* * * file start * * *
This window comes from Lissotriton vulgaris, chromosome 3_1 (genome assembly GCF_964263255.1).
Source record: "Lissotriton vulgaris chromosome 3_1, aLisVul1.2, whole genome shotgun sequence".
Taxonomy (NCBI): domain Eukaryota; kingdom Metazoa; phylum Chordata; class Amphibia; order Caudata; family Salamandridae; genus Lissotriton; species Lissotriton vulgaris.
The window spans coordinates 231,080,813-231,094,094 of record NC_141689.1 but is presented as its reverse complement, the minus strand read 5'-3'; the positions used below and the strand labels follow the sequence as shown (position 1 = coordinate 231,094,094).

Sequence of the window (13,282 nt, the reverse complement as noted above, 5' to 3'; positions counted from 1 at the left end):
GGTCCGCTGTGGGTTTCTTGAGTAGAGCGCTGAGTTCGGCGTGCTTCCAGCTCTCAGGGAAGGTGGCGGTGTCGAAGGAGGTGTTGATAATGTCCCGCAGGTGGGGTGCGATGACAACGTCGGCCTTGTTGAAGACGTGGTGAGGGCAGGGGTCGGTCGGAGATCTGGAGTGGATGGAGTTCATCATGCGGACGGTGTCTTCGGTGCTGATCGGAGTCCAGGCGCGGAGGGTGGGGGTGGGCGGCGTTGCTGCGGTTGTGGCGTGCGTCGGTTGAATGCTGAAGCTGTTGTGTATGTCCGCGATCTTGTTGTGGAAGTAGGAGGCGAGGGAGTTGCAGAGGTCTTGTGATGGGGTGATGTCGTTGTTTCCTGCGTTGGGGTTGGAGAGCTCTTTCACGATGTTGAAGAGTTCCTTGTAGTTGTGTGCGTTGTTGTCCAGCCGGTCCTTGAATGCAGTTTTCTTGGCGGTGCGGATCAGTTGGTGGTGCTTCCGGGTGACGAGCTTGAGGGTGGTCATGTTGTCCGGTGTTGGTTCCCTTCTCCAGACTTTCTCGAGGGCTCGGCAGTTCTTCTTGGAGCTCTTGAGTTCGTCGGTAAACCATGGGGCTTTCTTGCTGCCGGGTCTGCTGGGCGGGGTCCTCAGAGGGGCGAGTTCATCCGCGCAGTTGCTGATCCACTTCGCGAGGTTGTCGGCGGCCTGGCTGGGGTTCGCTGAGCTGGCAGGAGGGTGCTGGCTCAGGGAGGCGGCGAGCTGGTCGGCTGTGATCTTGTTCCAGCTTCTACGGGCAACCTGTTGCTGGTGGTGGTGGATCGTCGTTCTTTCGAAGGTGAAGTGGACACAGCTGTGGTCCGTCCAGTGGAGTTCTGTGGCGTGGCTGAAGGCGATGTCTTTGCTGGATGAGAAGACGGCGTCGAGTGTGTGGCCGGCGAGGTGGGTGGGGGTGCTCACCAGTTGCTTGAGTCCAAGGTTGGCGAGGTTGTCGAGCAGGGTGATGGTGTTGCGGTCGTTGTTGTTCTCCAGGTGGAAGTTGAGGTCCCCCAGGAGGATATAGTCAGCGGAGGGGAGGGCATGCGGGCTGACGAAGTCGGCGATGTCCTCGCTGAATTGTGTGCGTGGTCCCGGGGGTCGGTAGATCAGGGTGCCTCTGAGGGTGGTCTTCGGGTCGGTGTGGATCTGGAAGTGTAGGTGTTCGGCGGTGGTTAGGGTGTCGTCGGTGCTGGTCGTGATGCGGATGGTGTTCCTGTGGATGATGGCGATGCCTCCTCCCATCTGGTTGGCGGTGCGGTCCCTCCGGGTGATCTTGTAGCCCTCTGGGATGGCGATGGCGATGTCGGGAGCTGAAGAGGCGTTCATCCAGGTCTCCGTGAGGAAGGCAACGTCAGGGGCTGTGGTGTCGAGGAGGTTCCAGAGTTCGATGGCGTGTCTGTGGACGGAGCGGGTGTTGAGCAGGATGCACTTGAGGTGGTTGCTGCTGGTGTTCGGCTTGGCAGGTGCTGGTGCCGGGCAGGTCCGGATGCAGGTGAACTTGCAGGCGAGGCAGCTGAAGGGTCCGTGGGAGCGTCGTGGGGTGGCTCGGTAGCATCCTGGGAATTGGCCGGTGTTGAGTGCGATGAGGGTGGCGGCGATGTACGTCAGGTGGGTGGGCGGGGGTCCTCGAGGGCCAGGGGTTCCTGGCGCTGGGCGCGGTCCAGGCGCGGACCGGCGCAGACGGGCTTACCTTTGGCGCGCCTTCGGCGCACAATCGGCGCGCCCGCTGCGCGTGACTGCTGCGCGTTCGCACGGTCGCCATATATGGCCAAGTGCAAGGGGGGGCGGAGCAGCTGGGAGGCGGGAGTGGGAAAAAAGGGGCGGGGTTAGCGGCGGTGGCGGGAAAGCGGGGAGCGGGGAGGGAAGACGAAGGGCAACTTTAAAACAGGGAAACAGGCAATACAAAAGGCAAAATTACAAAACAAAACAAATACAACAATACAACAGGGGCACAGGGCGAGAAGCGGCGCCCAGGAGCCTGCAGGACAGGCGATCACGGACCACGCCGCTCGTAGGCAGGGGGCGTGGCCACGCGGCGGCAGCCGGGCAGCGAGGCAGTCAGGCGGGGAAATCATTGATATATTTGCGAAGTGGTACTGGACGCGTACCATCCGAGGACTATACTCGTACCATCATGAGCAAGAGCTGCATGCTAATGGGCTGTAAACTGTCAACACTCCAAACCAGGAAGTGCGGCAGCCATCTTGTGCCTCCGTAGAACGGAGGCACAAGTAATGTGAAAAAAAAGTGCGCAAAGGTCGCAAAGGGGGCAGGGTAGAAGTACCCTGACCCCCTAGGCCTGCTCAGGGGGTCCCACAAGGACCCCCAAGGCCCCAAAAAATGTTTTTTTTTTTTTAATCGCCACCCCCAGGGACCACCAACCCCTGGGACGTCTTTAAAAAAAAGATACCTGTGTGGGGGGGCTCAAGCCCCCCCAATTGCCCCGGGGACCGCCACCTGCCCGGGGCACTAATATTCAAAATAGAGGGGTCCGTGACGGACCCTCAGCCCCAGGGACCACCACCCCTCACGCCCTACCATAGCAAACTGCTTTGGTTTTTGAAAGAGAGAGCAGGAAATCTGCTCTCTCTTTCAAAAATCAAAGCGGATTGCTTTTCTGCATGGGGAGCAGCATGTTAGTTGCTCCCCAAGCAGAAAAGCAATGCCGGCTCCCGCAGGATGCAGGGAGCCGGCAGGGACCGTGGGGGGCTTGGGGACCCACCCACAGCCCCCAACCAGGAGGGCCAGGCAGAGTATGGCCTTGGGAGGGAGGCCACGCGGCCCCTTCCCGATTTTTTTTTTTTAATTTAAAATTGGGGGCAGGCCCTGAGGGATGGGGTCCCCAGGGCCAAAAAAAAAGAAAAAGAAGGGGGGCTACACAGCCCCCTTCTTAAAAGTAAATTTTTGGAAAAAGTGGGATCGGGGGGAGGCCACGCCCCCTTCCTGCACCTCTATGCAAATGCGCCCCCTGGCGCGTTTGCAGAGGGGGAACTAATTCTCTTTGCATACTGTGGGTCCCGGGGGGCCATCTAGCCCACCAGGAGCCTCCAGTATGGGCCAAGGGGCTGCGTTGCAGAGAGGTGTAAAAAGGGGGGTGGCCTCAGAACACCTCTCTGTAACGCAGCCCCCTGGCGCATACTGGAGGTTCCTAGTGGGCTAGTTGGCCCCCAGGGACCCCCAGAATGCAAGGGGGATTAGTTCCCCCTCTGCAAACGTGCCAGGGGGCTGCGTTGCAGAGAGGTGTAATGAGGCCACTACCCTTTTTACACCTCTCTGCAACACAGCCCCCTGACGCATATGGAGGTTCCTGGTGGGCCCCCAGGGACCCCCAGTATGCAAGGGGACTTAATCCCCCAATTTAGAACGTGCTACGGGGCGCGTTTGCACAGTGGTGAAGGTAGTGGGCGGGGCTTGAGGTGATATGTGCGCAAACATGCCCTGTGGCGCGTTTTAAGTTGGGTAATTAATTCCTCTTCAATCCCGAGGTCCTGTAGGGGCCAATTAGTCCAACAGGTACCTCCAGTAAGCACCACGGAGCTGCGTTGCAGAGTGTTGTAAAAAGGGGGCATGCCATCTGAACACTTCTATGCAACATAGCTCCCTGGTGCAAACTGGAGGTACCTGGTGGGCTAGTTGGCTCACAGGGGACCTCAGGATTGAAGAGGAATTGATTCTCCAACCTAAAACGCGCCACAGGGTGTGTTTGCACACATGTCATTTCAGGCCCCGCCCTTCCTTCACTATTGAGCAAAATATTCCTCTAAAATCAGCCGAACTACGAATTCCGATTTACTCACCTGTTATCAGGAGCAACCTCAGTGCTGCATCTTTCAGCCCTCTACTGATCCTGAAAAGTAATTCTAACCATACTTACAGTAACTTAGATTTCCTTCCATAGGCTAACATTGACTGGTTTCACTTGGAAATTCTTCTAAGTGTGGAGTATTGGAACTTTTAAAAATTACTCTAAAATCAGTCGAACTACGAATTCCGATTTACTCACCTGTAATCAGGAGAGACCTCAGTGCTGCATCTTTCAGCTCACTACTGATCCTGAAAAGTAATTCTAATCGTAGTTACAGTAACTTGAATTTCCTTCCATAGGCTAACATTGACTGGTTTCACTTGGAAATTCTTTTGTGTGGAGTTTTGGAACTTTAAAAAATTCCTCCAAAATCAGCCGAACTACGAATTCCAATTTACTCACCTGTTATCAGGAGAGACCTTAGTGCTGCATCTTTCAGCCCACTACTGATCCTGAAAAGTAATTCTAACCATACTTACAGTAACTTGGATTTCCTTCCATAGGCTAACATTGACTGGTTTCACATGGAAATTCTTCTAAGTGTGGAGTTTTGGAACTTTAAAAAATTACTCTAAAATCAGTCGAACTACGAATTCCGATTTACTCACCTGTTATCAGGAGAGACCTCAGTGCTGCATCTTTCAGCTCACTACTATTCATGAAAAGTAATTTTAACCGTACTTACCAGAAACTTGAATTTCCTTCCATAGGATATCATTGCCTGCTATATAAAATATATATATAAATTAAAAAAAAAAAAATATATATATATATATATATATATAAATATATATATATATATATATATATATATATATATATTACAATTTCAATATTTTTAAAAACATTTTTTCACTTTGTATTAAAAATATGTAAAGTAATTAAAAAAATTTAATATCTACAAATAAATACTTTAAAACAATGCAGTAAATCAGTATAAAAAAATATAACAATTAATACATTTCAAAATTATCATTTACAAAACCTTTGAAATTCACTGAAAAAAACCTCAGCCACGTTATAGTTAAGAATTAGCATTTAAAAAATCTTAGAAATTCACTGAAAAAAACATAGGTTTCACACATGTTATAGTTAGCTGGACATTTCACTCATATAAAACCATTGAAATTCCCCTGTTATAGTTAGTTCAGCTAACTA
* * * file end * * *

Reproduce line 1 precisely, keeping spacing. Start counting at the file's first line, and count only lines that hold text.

This window comes from Lissotriton vulgaris, chromosome 3_1 (genome assembly GCF_964263255.1).